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Predictors of micronutrient deficiency among children aged 6-23 months in Ethiopia: a machine learning approach

Micronutrient (MN) deficiencies are a major public health problem in developing countries including Ethiopia, leading to childhood morbidity and mortality. Effective implementation of programs aimed at reducing MN deficiencies requires an understanding of the important drivers of suboptimal MN intake. This study aimed to identify important predictors of MN deficiency among children ages 6-23 months in Ethiopia using machine learning algorithms. This study employed data from the 2019 Ethiopia Mini Demographic and Health Survey (2019 EMDHS) and included a sample of 1,455 children aged 6-23 months for analysis. Machine Learning (ML) methods including, Logistic Regression (LR), Random Forest (RF), Naive Bayes (NB), Support Vector Machine (SVM), and Neural Network (NN) were used to prioritize risk factors for MN deficiency prediction. Performance metrics including accuracy, sensitivity, specificity, and Area Under the Receiver Operating Characteristic (AUROC) curves were used to evaluate model prediction performance. The RF algorithm outperformed other ML algorithms in predicting child MN deficiency in Ethiopia. Based on the findings of this study, improving women’s education, increasing exposure to mass media, introducing MN-rich foods in early childhood, enhancing access to health services, and targeted intervention in the eastern region are strongly recommended to significantly reduce child MN deficiency.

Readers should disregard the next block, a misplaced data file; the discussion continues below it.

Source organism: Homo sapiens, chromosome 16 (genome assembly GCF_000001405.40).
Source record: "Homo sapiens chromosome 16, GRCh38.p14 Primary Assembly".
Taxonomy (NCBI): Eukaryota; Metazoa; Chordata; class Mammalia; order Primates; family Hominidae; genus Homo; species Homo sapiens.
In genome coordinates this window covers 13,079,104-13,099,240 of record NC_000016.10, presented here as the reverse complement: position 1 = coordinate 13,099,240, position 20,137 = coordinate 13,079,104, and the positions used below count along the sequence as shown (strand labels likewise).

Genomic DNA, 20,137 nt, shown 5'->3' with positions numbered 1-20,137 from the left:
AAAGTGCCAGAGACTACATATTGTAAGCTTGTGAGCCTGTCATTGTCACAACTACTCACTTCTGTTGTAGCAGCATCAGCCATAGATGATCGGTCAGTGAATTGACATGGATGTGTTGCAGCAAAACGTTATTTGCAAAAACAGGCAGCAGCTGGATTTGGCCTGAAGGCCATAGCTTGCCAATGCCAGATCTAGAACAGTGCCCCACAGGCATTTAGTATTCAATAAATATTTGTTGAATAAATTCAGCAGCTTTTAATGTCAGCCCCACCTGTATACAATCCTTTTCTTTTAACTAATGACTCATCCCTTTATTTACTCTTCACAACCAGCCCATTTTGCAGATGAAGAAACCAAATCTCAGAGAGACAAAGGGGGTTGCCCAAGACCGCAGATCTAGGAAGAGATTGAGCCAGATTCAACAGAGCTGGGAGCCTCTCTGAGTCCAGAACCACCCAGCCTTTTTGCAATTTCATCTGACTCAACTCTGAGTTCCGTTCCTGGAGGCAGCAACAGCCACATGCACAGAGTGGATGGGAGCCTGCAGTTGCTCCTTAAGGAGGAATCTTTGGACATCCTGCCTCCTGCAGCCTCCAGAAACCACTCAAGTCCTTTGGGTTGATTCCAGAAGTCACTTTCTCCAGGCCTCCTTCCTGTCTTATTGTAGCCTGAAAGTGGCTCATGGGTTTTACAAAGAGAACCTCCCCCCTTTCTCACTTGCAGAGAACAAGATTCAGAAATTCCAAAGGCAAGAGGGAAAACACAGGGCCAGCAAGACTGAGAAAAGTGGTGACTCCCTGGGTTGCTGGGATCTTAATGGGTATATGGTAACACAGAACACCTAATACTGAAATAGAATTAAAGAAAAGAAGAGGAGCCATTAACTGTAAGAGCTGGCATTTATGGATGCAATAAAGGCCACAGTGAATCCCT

Frontiers in Nutrition Gebeye et al. January 2024
  • East and Southern Africa
  • Research
  • Case study